What Employers Should Know to Fight Coronavirus
Office talk has seemingly turned from casual banter to concerns for our country’s health. Fears that the Coronoavirus (COVID-19) could hit home have suddenly become a reality. There are no less than 60 cases now reported in the United States. Businesses have begun canceling conferences – DocuSign in San Francisco is one of the most recent conferences to be canceled. Businesses in hard-hit countries have begun closing offices – requesting employees to work remotely to slow the spread of this virus.
Since December 2019, there have been over 82,000 coronavirus cases reported. 2,817 people have passed away, according to the World Health Organization. These are frightening statistics.
“It’s not so much of a question of if this will happen anymore but rather more of a question of exactly when this will happen,” said Dr. Nancy Messonnier, director of the National Center for Immunization and Respiratory Diseases. “Now is the time for businesses, hospitals, communities, schools and everyday people to begin preparing.”
The World Health Org released guidelines to help navigate the spread of this virus. Encourage your employees to follow these simple but effective procedures below:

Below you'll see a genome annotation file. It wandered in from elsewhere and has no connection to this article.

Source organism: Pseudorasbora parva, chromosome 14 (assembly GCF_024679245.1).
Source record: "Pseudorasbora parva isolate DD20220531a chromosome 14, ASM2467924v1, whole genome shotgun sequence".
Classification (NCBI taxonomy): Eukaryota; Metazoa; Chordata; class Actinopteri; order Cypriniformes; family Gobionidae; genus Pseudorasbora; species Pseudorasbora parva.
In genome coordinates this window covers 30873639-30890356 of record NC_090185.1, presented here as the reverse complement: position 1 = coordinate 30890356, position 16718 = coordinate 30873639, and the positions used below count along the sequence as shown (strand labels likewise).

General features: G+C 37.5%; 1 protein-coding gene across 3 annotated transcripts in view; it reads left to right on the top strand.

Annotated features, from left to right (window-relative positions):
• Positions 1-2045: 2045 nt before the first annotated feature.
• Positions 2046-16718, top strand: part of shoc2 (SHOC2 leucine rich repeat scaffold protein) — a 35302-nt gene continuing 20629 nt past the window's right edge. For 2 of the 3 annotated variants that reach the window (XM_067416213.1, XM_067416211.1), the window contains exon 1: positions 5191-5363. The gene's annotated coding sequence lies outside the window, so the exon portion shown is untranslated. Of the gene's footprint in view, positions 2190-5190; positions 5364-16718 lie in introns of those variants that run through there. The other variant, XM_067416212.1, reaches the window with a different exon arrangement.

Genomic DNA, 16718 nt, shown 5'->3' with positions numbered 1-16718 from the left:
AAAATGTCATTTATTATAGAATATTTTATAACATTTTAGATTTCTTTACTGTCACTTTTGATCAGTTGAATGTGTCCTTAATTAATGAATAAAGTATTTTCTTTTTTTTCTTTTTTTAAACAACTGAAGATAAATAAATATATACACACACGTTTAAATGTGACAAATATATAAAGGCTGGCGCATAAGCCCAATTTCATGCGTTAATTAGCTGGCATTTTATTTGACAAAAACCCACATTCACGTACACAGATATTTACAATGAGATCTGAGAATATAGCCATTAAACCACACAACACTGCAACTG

- Wash hands frequently – thorough hand cleanings with antibacterial hand soaps kill the virus that may be on your hands.
- Maintain distance – for anyone that is sneezing or coughing, politely keep a distance of no less than 3 feet from him/her. Transmission is less likely at a reasonable distance.
- Do not touch your face (mouth, nose, eyes. Our hands pick up and carry viruses. If your hands are contaminated, transferring it to your face, where it can then enter your system is possible.
- Practice Respiratory Hygiene – Cover your mouth and nose with the bend in your elbow or directly into a tissue when coughing or sneezing. Dispose of the tissue or wash your hands thoroughly after.
- If you have symptoms – stay home from work and more importantly, seek medical attention.
- Stay informed and follow the advice given by healthcare providers
Taking small preventative measures can have a big impact on your organization. Support your employees by providing an open-door policy to discuss this outbreak. It is important to note: most people who do become infected experience mild symptoms and are able to fully recover, but those with weakened immune systems make experience more severe illness.
Be on alert and keep your employees informed. Tune in to credible news sources to stay well-informed. Know your organization’s options when preparing for an emergency. Have a plan. Building a plan to avoid a potential outbreak not only helps prevent the spread of this disease, but it also builds a stronger workplace.
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